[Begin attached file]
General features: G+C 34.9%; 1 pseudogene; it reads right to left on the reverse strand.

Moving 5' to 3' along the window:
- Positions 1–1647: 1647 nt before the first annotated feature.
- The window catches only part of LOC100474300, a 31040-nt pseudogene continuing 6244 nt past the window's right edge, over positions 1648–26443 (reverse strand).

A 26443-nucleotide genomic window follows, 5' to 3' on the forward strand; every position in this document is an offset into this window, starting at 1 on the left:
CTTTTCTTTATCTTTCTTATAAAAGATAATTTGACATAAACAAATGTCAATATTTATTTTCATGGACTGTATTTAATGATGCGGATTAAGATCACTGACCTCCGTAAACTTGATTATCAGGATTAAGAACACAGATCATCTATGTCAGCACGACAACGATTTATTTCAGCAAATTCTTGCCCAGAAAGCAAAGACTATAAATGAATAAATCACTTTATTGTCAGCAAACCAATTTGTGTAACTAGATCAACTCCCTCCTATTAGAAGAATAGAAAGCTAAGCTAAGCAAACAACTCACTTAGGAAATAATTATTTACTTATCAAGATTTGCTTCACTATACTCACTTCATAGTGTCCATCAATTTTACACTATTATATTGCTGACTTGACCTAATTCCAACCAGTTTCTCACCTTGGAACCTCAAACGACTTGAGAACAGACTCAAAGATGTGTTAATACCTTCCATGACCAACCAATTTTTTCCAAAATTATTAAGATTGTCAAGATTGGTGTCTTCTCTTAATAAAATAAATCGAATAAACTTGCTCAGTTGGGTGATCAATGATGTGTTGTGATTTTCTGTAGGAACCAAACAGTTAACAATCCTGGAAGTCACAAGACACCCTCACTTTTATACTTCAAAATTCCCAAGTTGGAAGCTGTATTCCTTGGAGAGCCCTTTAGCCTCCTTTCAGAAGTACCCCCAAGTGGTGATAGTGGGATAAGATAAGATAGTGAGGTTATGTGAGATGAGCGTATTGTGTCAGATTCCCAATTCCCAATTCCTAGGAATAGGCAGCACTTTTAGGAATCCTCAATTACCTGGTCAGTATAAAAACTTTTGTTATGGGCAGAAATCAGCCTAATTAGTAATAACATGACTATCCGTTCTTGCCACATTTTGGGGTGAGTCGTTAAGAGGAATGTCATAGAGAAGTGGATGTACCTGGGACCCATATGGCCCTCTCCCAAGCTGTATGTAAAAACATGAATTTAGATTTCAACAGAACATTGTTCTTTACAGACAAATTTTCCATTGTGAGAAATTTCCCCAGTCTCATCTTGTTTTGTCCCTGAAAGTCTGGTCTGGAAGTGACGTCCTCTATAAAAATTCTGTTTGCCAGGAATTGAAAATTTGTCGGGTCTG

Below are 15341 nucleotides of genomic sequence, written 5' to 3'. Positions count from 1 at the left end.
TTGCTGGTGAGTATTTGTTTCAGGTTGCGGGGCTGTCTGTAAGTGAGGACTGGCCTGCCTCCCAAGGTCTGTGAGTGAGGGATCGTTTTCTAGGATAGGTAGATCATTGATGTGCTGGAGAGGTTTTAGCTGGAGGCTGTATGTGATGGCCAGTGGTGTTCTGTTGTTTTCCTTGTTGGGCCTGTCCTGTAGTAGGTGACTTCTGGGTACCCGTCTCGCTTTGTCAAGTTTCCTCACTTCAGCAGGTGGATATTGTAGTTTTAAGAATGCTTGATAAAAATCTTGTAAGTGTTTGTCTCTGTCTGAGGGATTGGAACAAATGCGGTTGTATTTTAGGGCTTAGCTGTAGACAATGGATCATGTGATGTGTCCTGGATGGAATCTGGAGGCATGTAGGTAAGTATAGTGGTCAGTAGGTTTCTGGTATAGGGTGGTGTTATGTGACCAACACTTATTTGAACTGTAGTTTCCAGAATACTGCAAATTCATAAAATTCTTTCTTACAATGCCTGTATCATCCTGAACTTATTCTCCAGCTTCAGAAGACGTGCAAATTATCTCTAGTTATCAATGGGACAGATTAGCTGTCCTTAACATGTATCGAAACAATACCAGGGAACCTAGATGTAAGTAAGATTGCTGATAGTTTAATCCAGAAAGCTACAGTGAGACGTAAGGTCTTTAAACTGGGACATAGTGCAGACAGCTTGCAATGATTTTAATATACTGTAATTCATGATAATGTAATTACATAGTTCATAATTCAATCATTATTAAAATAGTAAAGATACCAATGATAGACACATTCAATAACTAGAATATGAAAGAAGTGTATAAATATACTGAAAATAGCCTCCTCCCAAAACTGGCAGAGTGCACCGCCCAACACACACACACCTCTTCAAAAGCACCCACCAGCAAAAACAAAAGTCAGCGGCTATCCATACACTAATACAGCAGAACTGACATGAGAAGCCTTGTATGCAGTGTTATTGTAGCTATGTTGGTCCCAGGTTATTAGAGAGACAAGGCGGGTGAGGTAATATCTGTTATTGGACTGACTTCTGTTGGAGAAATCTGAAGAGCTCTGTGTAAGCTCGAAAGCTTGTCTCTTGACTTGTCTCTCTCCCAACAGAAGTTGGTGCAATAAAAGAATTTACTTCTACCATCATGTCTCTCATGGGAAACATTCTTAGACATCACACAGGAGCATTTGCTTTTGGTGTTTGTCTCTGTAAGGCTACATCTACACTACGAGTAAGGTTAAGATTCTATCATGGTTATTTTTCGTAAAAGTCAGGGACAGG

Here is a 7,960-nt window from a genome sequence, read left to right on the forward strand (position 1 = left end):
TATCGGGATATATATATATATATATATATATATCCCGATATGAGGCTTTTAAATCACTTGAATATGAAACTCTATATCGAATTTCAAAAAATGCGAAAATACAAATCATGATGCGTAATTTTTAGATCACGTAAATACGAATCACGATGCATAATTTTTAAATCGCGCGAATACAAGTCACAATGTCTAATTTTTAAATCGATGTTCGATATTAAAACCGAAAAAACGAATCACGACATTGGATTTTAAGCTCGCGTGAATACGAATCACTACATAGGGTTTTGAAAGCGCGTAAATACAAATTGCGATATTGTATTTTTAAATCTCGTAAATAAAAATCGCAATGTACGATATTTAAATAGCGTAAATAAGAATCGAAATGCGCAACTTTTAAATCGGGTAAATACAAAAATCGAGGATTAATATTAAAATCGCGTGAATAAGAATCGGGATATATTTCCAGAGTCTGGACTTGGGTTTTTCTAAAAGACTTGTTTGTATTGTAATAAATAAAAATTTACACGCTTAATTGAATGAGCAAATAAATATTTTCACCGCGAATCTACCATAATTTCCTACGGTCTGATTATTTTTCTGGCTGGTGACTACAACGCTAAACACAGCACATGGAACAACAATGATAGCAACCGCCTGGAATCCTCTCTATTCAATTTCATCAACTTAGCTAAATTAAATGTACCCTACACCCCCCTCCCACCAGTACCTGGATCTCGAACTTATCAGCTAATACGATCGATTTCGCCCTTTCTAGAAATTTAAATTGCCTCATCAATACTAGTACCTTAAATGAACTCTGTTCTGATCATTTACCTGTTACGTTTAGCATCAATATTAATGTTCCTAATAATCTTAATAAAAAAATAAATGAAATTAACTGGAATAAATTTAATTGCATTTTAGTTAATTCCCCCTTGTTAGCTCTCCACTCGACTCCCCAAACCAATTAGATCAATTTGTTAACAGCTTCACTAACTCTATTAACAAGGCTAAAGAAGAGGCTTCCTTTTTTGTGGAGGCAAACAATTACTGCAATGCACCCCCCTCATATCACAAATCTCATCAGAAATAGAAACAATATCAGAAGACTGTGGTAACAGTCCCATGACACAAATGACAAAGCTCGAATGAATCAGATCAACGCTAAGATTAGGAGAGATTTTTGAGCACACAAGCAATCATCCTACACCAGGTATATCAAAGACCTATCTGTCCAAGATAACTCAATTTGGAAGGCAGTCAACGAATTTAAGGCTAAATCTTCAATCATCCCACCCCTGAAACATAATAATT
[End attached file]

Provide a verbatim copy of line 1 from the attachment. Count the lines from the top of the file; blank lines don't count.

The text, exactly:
General features: G+C 34.9%; 1 pseudogene; it reads right to left on the reverse strand.